Now about that missing 35 percent—where exactly does it come from? The next biggest chunk of your credit score—after paying on time and not piling up debt—is the type of credit used. What kinds of accounts you have and how many of each can represent up to 15 percent of your score. “If you had a whole bunch of retail credit cards,” says Cacdac-Jones, “that might not be ideal. It’s better to have a variety.”

Roughly 10−12 percent of your score is determined by how much new credit you have—how many recently opened accounts in relation to the total number of accounts in your file, and how many recent requests you’ve made for credit. “A lot of people don’t understand that inquiries do have an impact,” says Cacdac-Jones. “If you are constantly applying for credit … and it’s spread out, that could have a negative impact. Say you’re shopping for a car, and you’re trying to find the best place to get financing, and you apply at a lot of different places—it’s better to be organized and do that within a short period of time, say a week or two, rather than all at once, because, typically, that will not have an impact on your score.”

The rest of the credit-score equation is comprised of smaller pieces, such as length of credit history, or time lapsed since activity on an account. With credit cards, a common question is whether it is better to keep or shut down a card that you no longer use very often. If it is a longstanding card, most of the time it is better to keep it open. “It shows you’ve had active credit for a long time, and that you’re a responsible consumer who’s been able to build a credit history,” says Cacdac-Jones. “If your other accounts are newer, and you shut the old one down, it shortens the length of time [on record that] you’ve had credit, and that could [negatively] affect your score.” (That said, just keeping the old account is not enough; you have to use it once in a while so it stays active.)

As one would expect, things like race, religion, national origin, age and marital status never affect your credit score. But—surprisingly—neither do salary, occupation or employment history. Says Cacdac-Jones, “It doesn’t matter if you’re super wealthy or if you’re poor.”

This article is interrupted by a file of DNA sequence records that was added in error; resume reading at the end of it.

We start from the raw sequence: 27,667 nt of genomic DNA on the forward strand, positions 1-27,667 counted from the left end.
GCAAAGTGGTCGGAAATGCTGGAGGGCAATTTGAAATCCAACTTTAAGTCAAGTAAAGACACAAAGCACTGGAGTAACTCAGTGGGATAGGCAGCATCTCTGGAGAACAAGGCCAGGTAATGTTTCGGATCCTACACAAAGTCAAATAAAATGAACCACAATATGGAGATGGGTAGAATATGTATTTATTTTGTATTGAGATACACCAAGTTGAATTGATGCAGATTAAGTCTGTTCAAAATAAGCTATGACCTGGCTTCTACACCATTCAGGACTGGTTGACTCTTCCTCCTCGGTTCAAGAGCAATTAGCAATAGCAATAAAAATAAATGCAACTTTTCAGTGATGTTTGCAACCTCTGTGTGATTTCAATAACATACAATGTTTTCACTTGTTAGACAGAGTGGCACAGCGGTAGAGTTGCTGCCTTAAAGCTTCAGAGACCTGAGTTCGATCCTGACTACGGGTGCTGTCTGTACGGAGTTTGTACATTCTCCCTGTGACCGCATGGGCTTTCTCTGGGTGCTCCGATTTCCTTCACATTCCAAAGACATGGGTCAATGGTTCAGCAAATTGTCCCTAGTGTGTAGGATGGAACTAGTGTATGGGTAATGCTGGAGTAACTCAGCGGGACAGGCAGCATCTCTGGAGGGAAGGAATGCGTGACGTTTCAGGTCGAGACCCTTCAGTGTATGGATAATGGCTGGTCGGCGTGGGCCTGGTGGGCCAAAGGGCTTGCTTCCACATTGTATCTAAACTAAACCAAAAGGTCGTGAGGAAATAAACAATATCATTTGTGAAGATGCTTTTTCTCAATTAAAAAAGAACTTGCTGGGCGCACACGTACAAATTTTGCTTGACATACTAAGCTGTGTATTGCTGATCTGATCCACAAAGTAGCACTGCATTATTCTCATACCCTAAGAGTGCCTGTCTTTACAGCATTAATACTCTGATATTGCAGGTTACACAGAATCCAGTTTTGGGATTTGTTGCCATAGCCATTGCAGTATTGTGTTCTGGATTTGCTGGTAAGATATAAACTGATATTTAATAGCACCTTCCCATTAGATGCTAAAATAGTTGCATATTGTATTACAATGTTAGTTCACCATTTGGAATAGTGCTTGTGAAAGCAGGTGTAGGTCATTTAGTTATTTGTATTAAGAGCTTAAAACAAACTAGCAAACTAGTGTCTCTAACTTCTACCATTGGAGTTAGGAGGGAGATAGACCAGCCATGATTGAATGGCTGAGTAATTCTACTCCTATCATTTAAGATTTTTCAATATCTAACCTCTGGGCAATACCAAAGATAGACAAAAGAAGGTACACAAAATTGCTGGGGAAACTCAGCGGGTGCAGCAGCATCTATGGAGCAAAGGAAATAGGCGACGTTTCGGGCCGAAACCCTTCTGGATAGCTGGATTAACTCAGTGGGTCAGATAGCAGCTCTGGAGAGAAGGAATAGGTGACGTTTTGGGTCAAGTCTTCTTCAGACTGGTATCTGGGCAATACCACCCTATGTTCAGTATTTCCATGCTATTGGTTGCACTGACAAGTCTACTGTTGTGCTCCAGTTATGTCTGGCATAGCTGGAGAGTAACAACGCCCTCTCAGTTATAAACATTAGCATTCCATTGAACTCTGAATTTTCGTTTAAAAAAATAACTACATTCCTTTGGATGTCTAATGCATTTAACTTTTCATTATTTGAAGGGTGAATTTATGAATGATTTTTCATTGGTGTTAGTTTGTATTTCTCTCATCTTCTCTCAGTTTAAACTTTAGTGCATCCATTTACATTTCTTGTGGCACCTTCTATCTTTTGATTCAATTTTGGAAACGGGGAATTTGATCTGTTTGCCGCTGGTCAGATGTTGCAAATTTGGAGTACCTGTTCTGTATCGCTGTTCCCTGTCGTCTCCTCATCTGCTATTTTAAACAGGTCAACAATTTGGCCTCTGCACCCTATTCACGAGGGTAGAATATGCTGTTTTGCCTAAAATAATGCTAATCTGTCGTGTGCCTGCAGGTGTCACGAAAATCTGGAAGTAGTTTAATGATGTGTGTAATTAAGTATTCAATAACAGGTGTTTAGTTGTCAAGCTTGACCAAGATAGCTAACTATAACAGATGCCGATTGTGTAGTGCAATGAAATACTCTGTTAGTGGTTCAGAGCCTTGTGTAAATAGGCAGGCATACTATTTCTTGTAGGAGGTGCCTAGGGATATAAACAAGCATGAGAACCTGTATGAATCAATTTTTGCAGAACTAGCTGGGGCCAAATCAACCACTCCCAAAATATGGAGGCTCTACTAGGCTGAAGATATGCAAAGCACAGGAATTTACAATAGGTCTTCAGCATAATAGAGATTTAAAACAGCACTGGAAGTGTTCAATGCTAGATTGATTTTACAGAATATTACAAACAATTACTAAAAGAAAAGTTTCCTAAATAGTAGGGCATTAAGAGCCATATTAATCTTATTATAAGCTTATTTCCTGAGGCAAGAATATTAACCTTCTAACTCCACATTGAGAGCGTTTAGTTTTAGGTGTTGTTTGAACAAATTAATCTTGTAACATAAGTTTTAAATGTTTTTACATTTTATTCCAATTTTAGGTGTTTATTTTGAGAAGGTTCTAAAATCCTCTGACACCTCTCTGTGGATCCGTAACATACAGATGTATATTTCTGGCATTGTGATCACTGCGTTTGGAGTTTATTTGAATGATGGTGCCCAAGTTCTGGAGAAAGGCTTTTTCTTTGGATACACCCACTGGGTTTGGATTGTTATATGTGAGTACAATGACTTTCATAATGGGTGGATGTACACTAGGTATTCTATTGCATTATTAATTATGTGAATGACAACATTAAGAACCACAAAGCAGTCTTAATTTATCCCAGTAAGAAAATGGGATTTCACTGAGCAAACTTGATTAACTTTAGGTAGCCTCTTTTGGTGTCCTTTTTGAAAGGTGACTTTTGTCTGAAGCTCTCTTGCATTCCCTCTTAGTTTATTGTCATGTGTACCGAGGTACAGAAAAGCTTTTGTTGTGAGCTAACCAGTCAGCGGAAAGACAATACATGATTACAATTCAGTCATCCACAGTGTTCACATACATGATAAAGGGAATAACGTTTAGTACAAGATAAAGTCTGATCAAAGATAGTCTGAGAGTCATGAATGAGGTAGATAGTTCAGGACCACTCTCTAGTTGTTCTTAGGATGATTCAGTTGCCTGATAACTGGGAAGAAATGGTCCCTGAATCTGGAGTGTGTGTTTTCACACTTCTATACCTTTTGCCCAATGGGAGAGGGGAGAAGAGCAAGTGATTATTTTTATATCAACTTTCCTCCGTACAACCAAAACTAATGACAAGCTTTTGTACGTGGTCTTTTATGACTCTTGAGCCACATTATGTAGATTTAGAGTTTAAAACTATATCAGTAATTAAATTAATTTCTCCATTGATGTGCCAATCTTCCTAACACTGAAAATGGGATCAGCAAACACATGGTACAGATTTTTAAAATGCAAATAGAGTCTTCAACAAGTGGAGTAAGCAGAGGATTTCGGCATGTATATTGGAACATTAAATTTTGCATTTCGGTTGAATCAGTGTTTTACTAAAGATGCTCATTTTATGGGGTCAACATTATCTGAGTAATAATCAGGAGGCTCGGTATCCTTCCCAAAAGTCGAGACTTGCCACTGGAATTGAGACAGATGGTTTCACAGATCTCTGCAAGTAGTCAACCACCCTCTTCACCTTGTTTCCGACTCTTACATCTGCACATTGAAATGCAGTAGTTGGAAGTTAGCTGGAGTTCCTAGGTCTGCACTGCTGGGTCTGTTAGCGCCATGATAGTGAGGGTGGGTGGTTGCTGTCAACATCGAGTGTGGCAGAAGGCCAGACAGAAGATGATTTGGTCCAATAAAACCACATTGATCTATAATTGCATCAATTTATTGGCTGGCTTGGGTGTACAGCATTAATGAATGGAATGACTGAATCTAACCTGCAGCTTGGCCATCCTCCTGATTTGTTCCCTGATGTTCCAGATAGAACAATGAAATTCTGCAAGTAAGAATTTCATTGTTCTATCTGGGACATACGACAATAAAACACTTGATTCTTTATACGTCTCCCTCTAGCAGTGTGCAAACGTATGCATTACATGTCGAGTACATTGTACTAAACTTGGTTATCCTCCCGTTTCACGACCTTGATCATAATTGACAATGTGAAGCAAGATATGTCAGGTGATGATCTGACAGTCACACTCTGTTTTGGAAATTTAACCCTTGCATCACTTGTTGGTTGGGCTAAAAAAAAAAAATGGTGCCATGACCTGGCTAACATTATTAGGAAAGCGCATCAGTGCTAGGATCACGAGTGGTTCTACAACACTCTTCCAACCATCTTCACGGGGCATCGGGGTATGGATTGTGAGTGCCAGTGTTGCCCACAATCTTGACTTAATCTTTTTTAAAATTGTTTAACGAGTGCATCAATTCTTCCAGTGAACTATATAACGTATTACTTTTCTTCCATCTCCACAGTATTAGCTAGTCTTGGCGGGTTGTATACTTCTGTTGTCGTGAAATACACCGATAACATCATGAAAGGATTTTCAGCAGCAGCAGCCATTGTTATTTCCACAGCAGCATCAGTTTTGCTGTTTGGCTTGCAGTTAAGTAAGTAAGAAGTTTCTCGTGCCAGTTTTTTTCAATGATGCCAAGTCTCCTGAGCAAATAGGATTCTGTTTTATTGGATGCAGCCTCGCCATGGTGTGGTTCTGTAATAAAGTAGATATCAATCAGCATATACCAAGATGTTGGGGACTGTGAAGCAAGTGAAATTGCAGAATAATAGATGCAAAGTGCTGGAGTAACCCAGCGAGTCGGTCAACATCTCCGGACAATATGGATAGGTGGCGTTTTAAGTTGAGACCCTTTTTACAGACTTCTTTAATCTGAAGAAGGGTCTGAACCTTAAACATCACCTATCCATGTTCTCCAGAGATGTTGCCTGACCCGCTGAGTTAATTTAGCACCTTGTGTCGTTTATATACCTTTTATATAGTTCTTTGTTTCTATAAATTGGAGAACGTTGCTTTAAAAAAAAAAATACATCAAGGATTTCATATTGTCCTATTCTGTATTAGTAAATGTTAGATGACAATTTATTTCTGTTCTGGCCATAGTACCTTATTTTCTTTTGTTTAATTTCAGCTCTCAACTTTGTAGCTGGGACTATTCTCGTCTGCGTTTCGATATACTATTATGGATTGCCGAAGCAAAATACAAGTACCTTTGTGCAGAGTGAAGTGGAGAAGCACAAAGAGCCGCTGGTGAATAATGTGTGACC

Consulting with Cacdac-Jones, Sahni and Equifax media relations director Demitra Wilson, Today’s Chiropractic LifeStyle has compiled the following list of simple steps DCs can take on the road to a better personal credit score and, hopefully, a more secure and successful practice.

  1. Pay your bills on time. A no-brainer, but always your first priority when it comes to credit. The later you are (and the more often you are late), the greater the potential negative impact on your score. Never let your bills go to collection.
  2. If you don’t have any accounts, find the right option and apply. You have to use credit to build credit.
  3. Keep longstanding credit cards open, keep them active by using occasionally and manage them responsibly.
  4. Keep low (and even zero) balances on some accounts. Too many accounts with high balances affect your credit score negatively.
  5. Keep balances on credit cards and other revolving credit at less than 25 percent of your total credit limit.
  6. Borrow or charge only what you are capable of paying back.
  7. If you are having trouble making ends meet, contact your creditors and see a legitimate credit counselor.
  8. Pay off debt rather than shifting it to other accounts.
  9. If you have had problems in the past, re-establish your credit history by responsibly opening new accounts and paying them off on time.
  10. Monitor your credit reports regularly to make sure there are no errors or fraud. And if you’d really like to step it up, for a monthly fee, each of the three agencies offers 24/7 credit monitoring.

Follow these 10 steps diligently, and the experts say you’ll eventually see a positive impact.